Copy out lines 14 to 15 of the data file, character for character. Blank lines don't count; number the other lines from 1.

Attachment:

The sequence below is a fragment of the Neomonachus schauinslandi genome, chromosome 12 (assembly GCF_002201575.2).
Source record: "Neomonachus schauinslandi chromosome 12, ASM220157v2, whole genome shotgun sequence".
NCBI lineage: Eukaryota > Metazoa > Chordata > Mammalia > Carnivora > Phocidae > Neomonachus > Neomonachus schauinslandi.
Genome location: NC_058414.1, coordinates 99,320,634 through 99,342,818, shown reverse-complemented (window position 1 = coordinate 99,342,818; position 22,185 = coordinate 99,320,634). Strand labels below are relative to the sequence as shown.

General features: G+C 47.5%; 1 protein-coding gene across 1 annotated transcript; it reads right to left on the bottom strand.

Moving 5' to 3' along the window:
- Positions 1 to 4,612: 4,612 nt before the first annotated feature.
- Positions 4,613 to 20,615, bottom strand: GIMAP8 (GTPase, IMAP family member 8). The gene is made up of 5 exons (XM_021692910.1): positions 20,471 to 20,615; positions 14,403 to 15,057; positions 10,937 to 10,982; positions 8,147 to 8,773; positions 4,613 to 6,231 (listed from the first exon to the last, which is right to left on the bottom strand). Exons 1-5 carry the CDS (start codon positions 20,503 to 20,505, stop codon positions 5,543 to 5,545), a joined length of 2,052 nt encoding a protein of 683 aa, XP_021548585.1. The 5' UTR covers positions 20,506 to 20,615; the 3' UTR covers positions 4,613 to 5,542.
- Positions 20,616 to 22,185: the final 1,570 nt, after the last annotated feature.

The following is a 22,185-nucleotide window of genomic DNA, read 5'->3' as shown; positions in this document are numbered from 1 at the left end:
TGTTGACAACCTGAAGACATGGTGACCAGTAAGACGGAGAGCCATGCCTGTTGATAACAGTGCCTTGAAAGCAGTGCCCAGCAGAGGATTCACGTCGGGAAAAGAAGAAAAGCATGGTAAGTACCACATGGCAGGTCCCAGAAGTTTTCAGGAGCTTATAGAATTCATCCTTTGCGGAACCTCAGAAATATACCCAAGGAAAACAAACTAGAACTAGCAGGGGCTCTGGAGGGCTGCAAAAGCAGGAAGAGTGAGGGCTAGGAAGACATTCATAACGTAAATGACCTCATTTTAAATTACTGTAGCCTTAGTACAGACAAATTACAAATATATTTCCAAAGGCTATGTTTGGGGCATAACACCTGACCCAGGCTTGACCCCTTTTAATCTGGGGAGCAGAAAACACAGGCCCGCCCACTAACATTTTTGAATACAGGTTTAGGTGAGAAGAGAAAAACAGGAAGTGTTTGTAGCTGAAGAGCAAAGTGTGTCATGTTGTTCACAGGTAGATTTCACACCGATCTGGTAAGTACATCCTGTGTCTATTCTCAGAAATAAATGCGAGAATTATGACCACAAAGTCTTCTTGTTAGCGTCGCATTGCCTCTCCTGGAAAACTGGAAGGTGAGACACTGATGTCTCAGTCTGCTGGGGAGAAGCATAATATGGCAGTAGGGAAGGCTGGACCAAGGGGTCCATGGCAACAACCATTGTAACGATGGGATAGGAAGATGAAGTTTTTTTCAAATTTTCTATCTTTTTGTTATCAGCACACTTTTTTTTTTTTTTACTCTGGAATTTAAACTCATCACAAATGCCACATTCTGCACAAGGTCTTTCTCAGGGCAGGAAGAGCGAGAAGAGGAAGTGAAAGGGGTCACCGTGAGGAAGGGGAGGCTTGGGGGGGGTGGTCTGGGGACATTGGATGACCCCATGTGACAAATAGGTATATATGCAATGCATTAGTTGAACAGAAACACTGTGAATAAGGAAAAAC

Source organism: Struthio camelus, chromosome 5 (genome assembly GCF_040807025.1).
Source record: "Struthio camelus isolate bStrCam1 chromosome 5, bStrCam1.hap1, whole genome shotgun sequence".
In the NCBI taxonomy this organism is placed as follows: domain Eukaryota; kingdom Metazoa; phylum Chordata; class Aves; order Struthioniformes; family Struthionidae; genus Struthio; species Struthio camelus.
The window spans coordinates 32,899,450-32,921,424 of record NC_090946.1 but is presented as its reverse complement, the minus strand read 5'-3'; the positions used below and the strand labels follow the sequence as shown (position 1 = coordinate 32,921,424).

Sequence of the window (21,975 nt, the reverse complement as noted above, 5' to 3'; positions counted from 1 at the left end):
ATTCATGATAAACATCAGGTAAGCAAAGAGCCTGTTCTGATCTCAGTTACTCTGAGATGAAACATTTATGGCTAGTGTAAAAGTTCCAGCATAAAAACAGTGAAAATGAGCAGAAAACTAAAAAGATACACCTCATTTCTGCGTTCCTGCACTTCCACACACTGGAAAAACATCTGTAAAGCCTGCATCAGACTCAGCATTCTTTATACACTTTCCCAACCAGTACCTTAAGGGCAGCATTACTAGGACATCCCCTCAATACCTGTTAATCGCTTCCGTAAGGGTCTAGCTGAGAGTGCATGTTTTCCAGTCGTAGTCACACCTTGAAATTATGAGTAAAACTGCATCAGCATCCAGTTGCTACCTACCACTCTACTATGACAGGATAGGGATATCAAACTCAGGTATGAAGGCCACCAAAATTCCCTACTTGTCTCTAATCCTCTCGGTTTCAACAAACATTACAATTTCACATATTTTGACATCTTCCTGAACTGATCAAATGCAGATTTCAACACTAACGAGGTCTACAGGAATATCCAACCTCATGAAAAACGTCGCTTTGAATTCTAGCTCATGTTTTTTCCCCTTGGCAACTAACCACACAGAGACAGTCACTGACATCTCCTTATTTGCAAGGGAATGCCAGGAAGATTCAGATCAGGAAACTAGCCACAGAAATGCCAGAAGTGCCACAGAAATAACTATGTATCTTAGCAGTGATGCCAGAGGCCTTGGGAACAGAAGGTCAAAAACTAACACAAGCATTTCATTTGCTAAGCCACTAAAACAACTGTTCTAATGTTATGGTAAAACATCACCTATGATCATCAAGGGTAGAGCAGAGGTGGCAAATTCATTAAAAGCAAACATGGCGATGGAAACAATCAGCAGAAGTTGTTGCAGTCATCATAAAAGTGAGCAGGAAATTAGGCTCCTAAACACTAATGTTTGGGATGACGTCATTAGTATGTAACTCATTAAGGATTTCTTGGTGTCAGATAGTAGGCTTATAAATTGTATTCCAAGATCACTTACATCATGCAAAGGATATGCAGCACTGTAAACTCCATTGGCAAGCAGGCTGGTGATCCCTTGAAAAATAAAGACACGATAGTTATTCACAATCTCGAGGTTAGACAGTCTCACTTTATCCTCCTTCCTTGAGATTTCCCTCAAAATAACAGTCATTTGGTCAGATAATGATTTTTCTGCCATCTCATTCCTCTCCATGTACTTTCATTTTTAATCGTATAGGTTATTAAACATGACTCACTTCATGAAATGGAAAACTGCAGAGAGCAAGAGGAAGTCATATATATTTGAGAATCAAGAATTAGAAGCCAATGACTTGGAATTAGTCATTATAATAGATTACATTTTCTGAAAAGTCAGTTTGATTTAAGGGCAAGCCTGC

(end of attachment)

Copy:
In the NCBI taxonomy this organism is placed as follows: domain Eukaryota; kingdom Metazoa; phylum Chordata; class Aves; order Struthioniformes; family Struthionidae; genus Struthio; species Struthio camelus.
The window spans coordinates 32,899,450-32,921,424 of record NC_090946.1 but is presented as its reverse complement, the minus strand read 5'-3'; the positions used below and the strand labels follow the sequence as shown (position 1 = coordinate 32,921,424).